fbpx Skip to main content

In a recent editorial, the authors raise concern that baricitinib, the first drug approved to treat alopecia areata, was not adequately tested in people of color. Additionally, its higher cost may further contribute to health disparities.

The introduction of baricitinib can be described as a game-changer for the treatment of alopecia areata (AA). Until now, AA has been treated using different approaches that combined topical, intralesional, and systemic agents, and most of them had immunosuppressive activity. 

Baricitinib is the first drug belonging to the new class of drugs called Janus kinase (JAK) inhibitors specifically approved for treating AA. It is quite likely that many new candidates from this class will also be introduced in the near future. Hence, it is time to explore the real-world efficacy of these drugs and see how this new drug may help reduce health disparities. 

In this editorial, published in the journal Cutis, the authors explore the implications of the introduction of baricitinib in the treatment of AA in skin of color.

Baricitinib and Skin of Color

In this review, the authors highlighted a few concerns regarding health disparities. Concerning representation in clinical trials, Black and Latino patients participated in phase 2 and 3 drug trials, but their numbers were not representative of the U.S. population. The authors also noted that recent studies show that AA is more common in Black people, suggesting that it has the highest incidence in Black people (1.36 times higher risk than in Whites), and challenging the narrative that AA is more common in White people.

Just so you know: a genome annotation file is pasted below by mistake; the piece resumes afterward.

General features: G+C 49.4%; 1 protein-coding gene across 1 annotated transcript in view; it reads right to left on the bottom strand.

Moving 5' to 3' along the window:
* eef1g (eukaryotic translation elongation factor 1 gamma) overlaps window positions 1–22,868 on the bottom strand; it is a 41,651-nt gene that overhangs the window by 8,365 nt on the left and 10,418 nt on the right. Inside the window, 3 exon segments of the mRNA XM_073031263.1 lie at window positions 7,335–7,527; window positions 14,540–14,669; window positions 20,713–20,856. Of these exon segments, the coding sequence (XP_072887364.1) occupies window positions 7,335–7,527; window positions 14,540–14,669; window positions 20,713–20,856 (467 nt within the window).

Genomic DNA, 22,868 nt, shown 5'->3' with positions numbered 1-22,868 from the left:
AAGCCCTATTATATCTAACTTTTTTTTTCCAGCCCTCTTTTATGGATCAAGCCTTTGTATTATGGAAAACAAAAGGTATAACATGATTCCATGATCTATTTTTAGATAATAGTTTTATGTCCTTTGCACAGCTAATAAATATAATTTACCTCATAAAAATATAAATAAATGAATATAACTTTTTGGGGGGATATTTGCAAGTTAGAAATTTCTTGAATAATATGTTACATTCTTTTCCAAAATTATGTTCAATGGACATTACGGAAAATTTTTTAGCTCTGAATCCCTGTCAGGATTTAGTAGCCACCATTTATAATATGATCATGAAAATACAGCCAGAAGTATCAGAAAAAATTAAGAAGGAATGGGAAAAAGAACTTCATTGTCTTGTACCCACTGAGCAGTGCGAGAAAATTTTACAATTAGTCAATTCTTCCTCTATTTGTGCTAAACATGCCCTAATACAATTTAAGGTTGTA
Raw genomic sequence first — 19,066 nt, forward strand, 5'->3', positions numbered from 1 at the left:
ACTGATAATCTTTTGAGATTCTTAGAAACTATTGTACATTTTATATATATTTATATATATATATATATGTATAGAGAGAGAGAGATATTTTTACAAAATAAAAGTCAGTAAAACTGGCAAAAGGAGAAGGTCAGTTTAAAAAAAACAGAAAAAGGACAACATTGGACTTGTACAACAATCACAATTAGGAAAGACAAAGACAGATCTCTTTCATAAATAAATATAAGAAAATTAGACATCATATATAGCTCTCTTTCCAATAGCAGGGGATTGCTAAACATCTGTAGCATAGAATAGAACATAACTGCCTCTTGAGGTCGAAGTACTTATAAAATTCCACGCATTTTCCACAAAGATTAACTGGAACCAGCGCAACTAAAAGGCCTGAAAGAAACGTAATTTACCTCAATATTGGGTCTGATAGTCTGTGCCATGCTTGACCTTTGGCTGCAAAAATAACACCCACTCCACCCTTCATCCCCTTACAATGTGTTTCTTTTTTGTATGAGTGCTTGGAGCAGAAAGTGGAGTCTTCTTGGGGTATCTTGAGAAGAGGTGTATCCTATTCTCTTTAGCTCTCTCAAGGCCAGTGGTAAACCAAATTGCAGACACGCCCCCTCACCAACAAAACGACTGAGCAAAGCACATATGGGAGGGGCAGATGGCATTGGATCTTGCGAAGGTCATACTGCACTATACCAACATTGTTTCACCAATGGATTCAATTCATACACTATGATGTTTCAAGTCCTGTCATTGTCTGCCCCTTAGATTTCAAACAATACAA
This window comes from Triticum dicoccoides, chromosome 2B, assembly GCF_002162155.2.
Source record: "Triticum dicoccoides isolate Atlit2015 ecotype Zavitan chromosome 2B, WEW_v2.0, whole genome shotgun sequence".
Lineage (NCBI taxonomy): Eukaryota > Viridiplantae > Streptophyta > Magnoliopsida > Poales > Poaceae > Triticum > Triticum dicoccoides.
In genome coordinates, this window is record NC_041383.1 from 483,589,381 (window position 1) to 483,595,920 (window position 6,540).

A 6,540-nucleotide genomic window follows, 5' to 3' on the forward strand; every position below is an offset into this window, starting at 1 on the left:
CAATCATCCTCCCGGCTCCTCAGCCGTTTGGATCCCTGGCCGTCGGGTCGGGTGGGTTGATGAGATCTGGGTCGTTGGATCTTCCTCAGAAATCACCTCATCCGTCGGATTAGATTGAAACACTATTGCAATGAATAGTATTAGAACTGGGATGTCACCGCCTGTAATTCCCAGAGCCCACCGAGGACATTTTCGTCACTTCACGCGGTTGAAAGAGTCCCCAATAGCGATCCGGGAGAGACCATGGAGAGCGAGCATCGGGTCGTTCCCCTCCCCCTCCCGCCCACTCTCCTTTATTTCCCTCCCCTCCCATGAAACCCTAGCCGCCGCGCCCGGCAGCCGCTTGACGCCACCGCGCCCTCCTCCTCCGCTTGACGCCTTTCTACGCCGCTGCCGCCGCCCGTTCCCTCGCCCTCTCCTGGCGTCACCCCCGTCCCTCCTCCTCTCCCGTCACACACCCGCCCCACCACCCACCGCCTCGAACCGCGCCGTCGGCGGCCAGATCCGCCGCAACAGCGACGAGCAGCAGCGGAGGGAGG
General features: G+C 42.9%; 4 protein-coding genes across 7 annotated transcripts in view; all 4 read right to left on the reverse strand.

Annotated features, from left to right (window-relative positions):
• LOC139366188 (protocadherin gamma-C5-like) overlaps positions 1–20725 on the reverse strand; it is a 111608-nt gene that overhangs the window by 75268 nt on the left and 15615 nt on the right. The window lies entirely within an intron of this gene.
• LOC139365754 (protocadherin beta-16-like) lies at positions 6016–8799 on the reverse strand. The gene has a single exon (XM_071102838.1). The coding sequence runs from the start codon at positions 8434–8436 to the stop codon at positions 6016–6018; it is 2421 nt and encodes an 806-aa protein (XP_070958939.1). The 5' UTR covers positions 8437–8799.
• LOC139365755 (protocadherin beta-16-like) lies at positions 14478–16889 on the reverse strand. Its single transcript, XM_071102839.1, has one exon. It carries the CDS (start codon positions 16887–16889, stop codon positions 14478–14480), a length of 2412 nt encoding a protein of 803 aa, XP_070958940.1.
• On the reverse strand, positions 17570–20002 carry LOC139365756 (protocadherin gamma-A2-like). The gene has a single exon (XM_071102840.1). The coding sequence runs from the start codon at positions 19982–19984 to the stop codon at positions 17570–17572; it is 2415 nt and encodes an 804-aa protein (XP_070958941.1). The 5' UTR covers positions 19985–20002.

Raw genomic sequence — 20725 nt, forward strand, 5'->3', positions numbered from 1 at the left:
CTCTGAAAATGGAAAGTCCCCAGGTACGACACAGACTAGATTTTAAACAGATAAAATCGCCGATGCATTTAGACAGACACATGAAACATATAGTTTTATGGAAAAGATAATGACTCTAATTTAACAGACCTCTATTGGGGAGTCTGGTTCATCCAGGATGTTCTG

You May Also Like::  The Role of Oxidative Stress in Alopecia Areata

Moreover, a 2018 study found that the lifetime incidence of AA in Black women was 2.63 and 5.23 times higher, according to data from the Nurses’ Health Study and the Nurses Health Study II, respectively. Additionally, the authors raise concern regarding too little participation of Black people in baricitinib trials, citing that, in the BRAVE-AA1 and BRAVE-AA2 trials, out of 1200 patients, only 98 were identified as Black.

Another expressed concern is inadequate insurance coverage for people of color. Studies on psoriasis show lower prescriptions of biologics to Black people due to lower insurance coverage. Newer drugs tend to be expensive; thus, insurance companies want their patients to start with less expensive treatment. For Black patients, who are more likely to present with more severe AA, these issues may lead to increased health disparities. It is likely that access to JAK inhibitors may become a cornerstone of treating AA with equity.

The Bottom Line

It is known that AA has a more severe presentation in Black people, and yet they are under-represented in clinical studies. Further, due to lower insurance coverage, it is pretty likely that there may be delays in Black patients receiving JAK inhibitors for AA treatment. To prevent AA treatment disparities, it is vital to consider these factors.

Source:

Obeime, I. (2023). Alopecia areata in skin of color patients: New considerations sparked by the approval of Baricitinib. Cutis, 111(1). https://doi.org/10.12788/cutis.0685